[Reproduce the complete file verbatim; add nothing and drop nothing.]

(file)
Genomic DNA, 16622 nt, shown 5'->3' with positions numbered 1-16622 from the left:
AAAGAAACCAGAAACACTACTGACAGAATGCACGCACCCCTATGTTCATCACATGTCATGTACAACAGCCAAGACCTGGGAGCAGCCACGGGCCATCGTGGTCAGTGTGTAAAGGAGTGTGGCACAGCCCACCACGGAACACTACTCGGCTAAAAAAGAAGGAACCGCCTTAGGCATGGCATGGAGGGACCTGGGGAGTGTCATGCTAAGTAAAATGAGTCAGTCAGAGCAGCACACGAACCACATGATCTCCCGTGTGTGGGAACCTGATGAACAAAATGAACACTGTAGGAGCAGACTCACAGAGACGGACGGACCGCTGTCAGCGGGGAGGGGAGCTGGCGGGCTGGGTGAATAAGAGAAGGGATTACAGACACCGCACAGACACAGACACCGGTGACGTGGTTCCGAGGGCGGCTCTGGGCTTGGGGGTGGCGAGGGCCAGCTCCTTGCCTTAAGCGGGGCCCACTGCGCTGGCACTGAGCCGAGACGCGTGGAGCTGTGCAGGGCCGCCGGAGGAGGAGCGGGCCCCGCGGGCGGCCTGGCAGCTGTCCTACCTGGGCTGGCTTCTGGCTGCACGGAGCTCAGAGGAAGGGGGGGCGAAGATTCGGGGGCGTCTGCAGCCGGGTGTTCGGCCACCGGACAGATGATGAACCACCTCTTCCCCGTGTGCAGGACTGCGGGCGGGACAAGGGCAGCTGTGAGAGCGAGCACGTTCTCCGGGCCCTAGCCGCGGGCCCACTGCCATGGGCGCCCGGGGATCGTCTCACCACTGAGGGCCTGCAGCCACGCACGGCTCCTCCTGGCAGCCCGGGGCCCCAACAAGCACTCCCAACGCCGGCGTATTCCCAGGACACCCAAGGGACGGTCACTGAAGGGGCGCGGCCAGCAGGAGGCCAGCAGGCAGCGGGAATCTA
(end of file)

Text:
Genomic DNA, 16622 nt, shown 5'->3' with positions numbered 1-16622 from the left:
AAAGAAACCAGAAACACTACTGACAGAATGCACGCACCCCTATGTTCATCACATGTCATGTACAACAGCCAAGACCTGGGAGCAGCCACGGGCCATCGTGGTCAGTGTGTAAAGGAGTGTGGCACAGCCCACCACGGAACACTACTCGGCTAAAAAAGAAGGAACCGCCTTAGGCATGGCATGGAGGGACCTGGGGAGTGTCATGCTAAGTAAAATGAGTCAGTCAGAGCAGCACACGAACCACATGATCTCCCGTGTGTGGGAACCTGATGAACAAAATGAACACTGTAGGAGCAGACTCACAGAGACGGACGGACCGCTGTCAGCGGGGAGGGGAGCTGGCGGGCTGGGTGAATAAGAGAAGGGATTACAGACACCGCACAGACACAGACACCGGTGACGTGGTTCCGAGGGCGGCTCTGGGCTTGGGGGTGGCGAGGGCCAGCTCCTTGCCTTAAGCGGGGCCCACTGCGCTGGCACTGAGCCGAGACGCGTGGAGCTGTGCAGGGCCGCCGGAGGAGGAGCGGGCCCCGCGGGCGGCCTGGCAGCTGTCCTACCTGGGCTGGCTTCTGGCTGCACGGAGCTCAGAGGAAGGGGGGGCGAAGATTCGGGGGCGTCTGCAGCCGGGTGTTCGGCCACCGGACAGATGATGAACCACCTCTTCCCCGTGTGCAGGACTGCGGGCGGGACAAGGGCAGCTGTGAGAGCGAGCACGTTCTCCGGGCCCTAGCCGCGGGCCCACTGCCATGGGCGCCCGGGGATCGTCTCACCACTGAGGGCCTGCAGCCACGCACGGCTCCTCCTGGCAGCCCGGGGCCCCAACAAGCACTCCCAACGCCGGCGTATTCCCAGGACACCCAAGGGACGGTCACTGAAGGGGCGCGGCCAGCAGGAGGCCAGCAGGCAGCGGGAATCTA